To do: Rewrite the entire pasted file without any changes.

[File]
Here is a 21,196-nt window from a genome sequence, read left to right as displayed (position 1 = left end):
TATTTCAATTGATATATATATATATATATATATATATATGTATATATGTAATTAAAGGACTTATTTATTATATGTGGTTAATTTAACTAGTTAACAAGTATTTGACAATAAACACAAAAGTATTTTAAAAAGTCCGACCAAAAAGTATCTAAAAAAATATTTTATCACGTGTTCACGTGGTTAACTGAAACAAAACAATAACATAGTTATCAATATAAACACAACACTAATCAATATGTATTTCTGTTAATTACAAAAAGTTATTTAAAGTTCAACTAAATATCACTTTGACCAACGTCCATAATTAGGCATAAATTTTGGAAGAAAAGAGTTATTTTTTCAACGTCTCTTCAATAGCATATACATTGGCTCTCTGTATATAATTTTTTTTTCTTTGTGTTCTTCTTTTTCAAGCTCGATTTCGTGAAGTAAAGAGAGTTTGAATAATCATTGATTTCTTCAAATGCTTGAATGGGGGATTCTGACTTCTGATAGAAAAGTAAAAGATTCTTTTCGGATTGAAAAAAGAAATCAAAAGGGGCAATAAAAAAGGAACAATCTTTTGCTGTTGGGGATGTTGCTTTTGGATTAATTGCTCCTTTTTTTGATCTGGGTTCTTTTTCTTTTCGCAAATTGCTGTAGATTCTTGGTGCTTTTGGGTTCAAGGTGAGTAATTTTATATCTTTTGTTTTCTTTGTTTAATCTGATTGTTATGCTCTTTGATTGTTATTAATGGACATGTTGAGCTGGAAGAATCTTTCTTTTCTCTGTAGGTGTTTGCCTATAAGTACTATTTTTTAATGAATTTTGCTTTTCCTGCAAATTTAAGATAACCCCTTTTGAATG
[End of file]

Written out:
Here is a 21,196-nt window from a genome sequence, read left to right as displayed (position 1 = left end):
TATTTCAATTGATATATATATATATATATATATATATATGTATATATGTAATTAAAGGACTTATTTATTATATGTGGTTAATTTAACTAGTTAACAAGTATTTGACAATAAACACAAAAGTATTTTAAAAAGTCCGACCAAAAAGTATCTAAAAAAATATTTTATCACGTGTTCACGTGGTTAACTGAAACAAAACAATAACATAGTTATCAATATAAACACAACACTAATCAATATGTATTTCTGTTAATTACAAAAAGTTATTTAAAGTTCAACTAAATATCACTTTGACCAACGTCCATAATTAGGCATAAATTTTGGAAGAAAAGAGTTATTTTTTCAACGTCTCTTCAATAGCATATACATTGGCTCTCTGTATATAATTTTTTTTTCTTTGTGTTCTTCTTTTTCAAGCTCGATTTCGTGAAGTAAAGAGAGTTTGAATAATCATTGATTTCTTCAAATGCTTGAATGGGGGATTCTGACTTCTGATAGAAAAGTAAAAGATTCTTTTCGGATTGAAAAAAGAAATCAAAAGGGGCAATAAAAAAGGAACAATCTTTTGCTGTTGGGGATGTTGCTTTTGGATTAATTGCTCCTTTTTTTGATCTGGGTTCTTTTTCTTTTCGCAAATTGCTGTAGATTCTTGGTGCTTTTGGGTTCAAGGTGAGTAATTTTATATCTTTTGTTTTCTTTGTTTAATCTGATTGTTATGCTCTTTGATTGTTATTAATGGACATGTTGAGCTGGAAGAATCTTTCTTTTCTCTGTAGGTGTTTGCCTATAAGTACTATTTTTTAATGAATTTTGCTTTTCCTGCAAATTTAAGATAACCCCTTTTGAATG